Justine Kurland – SCUMB Manifesto (signed!)


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Justine Kurland – SCUMB Manifesto (signed!)
Publisher: MACK Books, 2022
Softcover, 282 pages, English
Size: 32×24.5cm
New in seal
Signed copy


A quantum leap in Kurland’s practice … It might just be as sharp and clear-sighted a skewering of the male canon … as you’ll ever witness.AnOther

Skillful, versatile, and refreshingly analog … The past can’t just vanish with a finger snap, but rather must be dealt with in a complex case-by-case way – preferably a gleeful one, and maybe involving a razor.’ Artforum


In wild and allusive accretions, these fragments of past artistic mastery become, when arrayed on the flayed boards of their previous containers, something like an archeological dig … an animated, anarchic … new world is brutally begotten.’ Brooklyn Rail

Inspired by Valerie Solanas’ iconoclastic feminist tract SCUM (Society for Cutting Up Men) Manifesto, SCUMB Manifesto introduces us to photographer Justine Kurland’s own uncompromising initiative: the Society for Cutting Up Men’s Books. This volume presents a collection of collages Kurland created by cutting up and reconfiguring photobooks by male artists, as she went through the process of purging her own library of roughly 150 books by straight white men that have monopolized the photographic canon. The nature of collage — heterogeneous, pulled apart, shape shifting, disrupted, cyborg, fantasy — has long made it a feminist strategy in life and in art. Kurland’s ritual is restorative and loving: each work is a reclamation of history; a dismemberment of the patriarchy; a gender inversion of the usual terms of possession; and a modest attempt at offsetting a life of income disparity. While markedly different in style, the defiant female visions pictured in these compositions are a continuation of those depicted in Kurland’s earlier photographic projects Girl Pictures (1997–2002) and Mama Babies (2004–07). Each work in SCUMB sounds an electrifying call for freedom — the freedom to create, to destroy, to imagine, and to reshape our visual and social world.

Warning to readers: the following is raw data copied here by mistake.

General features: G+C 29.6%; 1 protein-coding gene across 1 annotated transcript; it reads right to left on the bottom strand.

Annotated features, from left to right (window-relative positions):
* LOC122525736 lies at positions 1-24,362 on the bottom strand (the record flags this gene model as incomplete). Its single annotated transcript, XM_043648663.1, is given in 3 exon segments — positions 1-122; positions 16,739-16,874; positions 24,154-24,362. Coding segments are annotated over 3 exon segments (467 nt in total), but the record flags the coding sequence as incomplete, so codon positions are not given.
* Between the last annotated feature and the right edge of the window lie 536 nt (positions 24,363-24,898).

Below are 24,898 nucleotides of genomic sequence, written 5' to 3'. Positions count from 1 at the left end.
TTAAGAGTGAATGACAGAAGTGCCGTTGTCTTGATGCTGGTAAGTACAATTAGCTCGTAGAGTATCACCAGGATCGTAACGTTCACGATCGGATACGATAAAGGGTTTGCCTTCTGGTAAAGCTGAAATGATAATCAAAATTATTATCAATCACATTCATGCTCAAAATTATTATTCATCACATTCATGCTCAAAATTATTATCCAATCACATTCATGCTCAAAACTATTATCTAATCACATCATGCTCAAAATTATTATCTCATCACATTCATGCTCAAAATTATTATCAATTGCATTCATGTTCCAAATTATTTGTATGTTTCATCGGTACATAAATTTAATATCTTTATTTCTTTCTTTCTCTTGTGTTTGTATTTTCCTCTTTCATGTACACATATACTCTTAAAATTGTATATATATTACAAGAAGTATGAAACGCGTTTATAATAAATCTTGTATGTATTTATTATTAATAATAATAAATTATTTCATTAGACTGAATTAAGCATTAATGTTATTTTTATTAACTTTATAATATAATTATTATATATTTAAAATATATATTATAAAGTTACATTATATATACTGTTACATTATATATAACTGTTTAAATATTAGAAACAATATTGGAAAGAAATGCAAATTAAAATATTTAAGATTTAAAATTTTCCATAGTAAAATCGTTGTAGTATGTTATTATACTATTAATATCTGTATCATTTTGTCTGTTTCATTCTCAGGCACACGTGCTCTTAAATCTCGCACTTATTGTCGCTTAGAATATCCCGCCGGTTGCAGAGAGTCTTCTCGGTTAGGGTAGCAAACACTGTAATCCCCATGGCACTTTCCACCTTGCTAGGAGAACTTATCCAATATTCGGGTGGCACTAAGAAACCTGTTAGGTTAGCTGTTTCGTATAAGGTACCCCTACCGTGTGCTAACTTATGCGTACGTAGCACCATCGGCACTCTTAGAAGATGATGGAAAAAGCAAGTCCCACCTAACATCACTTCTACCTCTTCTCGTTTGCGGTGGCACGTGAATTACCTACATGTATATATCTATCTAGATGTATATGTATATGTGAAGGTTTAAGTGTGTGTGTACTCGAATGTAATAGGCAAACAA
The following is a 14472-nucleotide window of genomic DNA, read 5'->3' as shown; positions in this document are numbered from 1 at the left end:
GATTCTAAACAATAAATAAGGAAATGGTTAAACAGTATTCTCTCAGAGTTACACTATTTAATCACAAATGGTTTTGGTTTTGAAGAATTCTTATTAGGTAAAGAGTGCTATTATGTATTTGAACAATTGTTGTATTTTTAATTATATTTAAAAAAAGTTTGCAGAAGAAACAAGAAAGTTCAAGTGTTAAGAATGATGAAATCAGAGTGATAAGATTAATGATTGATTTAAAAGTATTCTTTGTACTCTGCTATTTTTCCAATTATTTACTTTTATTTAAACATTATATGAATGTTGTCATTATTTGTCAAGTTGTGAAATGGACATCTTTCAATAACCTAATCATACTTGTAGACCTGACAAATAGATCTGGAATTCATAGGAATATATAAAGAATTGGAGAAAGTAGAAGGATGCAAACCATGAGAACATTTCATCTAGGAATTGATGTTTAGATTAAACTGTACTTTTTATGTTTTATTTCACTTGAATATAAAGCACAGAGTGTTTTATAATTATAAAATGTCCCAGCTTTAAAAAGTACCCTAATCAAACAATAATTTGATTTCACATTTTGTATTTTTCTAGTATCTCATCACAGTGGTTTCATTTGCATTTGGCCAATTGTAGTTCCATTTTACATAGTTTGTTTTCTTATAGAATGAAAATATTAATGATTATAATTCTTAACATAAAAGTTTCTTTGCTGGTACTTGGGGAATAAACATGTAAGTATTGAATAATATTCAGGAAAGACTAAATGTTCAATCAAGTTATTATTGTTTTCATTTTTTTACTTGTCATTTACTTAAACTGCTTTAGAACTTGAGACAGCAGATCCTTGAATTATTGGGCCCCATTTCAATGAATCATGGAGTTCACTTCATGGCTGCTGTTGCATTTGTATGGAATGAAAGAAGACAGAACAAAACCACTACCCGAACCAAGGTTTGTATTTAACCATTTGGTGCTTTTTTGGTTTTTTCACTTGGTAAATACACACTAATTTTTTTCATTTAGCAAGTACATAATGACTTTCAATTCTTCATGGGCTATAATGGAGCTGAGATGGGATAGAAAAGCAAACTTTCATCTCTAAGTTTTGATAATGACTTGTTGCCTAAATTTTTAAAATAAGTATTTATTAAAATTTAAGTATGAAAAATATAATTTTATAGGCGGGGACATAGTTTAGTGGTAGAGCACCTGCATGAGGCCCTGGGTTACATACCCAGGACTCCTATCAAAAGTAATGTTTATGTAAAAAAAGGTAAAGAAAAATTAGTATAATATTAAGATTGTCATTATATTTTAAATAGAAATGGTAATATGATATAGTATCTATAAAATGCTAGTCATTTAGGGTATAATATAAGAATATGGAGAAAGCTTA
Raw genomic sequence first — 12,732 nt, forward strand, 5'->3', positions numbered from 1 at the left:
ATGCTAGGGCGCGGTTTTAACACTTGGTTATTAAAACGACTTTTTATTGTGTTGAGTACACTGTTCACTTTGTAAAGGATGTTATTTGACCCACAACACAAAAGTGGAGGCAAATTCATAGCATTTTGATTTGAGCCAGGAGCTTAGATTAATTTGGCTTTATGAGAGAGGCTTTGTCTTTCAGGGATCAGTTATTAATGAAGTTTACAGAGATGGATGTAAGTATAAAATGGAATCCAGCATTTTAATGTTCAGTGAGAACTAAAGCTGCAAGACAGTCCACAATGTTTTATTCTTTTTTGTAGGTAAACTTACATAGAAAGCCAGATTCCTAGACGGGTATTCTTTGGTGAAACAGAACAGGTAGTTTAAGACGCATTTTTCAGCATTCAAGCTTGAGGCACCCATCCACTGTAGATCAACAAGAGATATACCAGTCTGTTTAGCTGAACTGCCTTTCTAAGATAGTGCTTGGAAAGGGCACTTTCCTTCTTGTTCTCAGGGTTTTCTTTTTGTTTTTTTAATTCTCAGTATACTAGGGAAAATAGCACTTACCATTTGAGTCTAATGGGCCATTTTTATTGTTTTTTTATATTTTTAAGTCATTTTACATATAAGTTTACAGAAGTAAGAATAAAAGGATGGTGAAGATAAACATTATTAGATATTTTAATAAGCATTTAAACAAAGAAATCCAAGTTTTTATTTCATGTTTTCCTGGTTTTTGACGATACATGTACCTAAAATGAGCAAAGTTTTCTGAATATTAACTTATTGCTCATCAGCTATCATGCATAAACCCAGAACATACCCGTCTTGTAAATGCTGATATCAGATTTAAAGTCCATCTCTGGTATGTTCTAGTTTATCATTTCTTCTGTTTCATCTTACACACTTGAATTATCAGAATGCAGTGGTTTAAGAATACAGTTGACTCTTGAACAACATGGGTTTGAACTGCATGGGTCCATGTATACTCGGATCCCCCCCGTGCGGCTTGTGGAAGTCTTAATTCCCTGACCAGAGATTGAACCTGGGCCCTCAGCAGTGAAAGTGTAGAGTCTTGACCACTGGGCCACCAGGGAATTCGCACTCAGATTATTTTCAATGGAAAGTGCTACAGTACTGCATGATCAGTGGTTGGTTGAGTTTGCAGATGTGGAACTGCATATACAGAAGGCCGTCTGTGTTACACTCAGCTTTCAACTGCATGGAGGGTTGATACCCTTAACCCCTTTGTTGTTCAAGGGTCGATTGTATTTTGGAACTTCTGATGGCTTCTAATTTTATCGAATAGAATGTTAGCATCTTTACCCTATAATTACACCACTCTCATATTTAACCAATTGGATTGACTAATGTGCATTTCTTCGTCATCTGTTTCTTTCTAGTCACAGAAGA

Includes essays by Marina Chao, Renee Gladman, Catherine Lord, and Ariana Reines.

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